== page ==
The Baltimore Jumping Classic, which drew some of the nation's top riders including Olympic gold medalists to the Baltimore Arena, is expected to be canceled this year because of low revenues and increasing costs.
At least, that is the scenario painted yesterday by a local official instrumental in staging the two-day horse show jumping extravaganza. The Jumping Classic is scheduled for its 11th renewal on Oct. 5.
But Baltimore's loss might be Columbia's gain.
Concurrent with the apparent demise of the Baltimore event, the little-known Columbia Classic Grand Prix, which takes place on the grounds of Howard County Community College, is adding prize money and has gained a berth on a national horse jumping circuit, officials of the event announced yesterday.
The Columbia show, which has lined up American Cafe as its major sponsor, will be held Sept. 22 and will offer a $25,000 purse, a $5,000 increase from a year ago. This will be the fourth year that the Grand Prix has been held, but the first time it is one of the stops on a 30-city tour sponsored by the National Grand Prix League.
Although officials of the Baltimore Arena, the American Grandprix Association and Stadium Jumping Inc., which sponsored the event, would not say conclusively that the Baltimore Jumping Classic is defunct, the local contact for the show said yesterday it will not be held this year.
"The costs were just too prohibitive," said Holly van der Whal, a local official who helped manage the show. van der Whal said the Arena raised its rental fee for the show from $10,000 to $40,000 and the financially strapped city government, which, in the past, paid for the cost of providing dirt for the floor of the arena, decided not to provide it this year.
"That meant we would have had to come up with $36,000 just for the dirt as well as the increased rental fees," van der Whal said. "That makes an additional $66,000 in expenses. We just couldn't swing it."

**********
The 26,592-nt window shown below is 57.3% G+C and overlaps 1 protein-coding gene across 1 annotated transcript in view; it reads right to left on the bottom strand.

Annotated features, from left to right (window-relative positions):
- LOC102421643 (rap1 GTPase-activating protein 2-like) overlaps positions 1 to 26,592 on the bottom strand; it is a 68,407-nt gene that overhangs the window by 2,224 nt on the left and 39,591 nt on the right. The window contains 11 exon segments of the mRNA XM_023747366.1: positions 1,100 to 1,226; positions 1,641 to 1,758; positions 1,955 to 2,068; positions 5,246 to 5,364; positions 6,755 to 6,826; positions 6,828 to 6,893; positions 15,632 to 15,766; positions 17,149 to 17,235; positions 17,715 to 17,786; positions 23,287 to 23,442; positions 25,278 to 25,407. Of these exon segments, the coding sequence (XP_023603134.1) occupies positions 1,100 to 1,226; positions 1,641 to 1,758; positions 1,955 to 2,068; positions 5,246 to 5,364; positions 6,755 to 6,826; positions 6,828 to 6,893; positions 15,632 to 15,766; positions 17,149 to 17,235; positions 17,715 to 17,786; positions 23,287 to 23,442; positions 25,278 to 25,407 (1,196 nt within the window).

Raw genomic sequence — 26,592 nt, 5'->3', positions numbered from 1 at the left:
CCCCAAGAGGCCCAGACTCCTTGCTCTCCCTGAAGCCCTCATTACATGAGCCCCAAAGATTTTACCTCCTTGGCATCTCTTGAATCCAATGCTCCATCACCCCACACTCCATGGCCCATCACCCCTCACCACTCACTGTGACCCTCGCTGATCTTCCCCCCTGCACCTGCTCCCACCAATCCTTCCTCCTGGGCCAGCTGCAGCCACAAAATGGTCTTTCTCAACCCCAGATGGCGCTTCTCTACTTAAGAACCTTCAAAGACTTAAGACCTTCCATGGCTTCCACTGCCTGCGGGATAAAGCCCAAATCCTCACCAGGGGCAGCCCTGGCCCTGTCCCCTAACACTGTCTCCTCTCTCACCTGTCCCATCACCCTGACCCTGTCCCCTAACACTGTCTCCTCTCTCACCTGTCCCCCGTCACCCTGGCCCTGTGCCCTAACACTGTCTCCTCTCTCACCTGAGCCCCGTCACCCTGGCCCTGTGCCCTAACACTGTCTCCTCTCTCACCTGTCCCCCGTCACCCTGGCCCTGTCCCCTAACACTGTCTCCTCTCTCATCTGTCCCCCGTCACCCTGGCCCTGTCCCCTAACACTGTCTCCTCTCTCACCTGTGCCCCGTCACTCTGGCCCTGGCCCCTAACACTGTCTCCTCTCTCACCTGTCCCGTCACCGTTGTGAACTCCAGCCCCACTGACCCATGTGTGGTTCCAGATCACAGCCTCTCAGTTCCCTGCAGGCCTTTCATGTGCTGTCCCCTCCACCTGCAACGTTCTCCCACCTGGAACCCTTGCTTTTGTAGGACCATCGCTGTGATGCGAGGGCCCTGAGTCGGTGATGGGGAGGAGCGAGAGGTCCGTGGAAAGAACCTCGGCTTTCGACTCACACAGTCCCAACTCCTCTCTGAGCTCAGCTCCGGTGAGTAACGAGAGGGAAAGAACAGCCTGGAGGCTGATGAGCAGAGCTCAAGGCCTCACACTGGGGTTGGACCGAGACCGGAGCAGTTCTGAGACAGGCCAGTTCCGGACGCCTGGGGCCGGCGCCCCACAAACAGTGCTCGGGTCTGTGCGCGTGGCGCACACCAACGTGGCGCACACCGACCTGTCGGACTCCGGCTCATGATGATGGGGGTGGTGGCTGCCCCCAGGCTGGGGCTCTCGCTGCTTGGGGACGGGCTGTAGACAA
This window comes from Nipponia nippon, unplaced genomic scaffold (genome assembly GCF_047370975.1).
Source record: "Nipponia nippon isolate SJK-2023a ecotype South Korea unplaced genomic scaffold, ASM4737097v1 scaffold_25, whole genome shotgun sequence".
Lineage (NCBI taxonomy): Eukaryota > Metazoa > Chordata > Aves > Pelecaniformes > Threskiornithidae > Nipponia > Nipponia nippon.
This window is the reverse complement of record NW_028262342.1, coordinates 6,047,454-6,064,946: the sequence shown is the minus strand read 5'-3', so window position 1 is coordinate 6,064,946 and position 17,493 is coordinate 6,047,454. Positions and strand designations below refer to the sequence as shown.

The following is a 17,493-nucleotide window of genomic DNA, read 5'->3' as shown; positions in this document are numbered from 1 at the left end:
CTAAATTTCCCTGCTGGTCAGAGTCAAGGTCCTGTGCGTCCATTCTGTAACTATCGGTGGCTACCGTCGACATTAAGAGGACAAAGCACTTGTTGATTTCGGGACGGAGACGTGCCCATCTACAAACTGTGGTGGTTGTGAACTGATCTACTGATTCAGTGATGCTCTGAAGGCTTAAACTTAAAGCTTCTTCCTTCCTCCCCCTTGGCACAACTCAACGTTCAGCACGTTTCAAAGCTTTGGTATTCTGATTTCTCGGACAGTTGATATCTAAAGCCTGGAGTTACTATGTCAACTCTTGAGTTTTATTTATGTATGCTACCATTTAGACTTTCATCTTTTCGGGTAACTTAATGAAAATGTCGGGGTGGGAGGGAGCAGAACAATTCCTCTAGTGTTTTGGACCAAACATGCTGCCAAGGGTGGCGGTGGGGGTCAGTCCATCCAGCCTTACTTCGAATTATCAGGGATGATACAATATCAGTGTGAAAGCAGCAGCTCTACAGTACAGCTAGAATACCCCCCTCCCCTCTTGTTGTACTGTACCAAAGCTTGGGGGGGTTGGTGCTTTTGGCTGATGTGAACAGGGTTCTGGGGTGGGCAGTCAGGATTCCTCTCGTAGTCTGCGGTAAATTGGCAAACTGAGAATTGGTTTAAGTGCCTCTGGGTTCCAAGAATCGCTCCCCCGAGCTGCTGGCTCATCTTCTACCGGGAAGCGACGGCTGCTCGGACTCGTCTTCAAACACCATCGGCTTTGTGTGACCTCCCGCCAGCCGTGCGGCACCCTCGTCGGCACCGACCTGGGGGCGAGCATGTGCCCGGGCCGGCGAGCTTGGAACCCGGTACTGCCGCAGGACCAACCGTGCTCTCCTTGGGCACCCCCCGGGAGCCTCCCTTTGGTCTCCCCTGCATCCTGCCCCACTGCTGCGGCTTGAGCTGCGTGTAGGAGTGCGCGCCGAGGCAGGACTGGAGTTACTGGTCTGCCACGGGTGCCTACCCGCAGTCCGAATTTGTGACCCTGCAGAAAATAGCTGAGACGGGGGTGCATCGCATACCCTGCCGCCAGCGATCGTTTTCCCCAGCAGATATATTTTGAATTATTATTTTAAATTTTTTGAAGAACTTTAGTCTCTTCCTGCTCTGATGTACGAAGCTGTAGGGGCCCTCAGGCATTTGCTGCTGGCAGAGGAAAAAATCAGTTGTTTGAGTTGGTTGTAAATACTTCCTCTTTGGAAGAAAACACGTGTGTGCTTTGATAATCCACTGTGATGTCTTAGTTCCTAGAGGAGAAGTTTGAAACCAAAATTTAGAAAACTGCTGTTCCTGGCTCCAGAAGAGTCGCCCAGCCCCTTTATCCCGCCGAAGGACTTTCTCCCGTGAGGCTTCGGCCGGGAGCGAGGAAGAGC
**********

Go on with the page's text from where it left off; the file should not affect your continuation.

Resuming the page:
A former board member of the show, who did want to be named, said the decision to cancel the show didn't surprise her. "The Jumping Classic never drew the attendance we had hoped for," she said.
Leonard King, president of the American Grandprix Association, and Gene Mische, president of Stadium Jumping Inc., could not be reached for comment. Donna Patterson, general manager of the Baltimore Arena, is away for a two-day seminar, and also could not be reached, said a secretary at the Arena.
The Columbia Classic Grand Prix hopes to raise $75,000 for the scholarship fund of Howard County Community College. Sandy Harriman, a spokeswoman for the college, said the event raised $15,000 last year. But increased sponsorship and visibility should help the event raise substantially more this year.
A 25-horse field, including some of the top riders and horses that would have competed in Baltimore, is expected for the one-day Columbia show.
Harriman pointed out that the Columbia show has lower overhead than the Baltimore Jumping Classic.
"For instance, the show is held on the front lawn of the college, which means we don't have to rent an arena or pay for dirt," she said. "It really is quite a magnificent event. We hope it is so successful that it becomes our major source of revenue for the scholarship fund."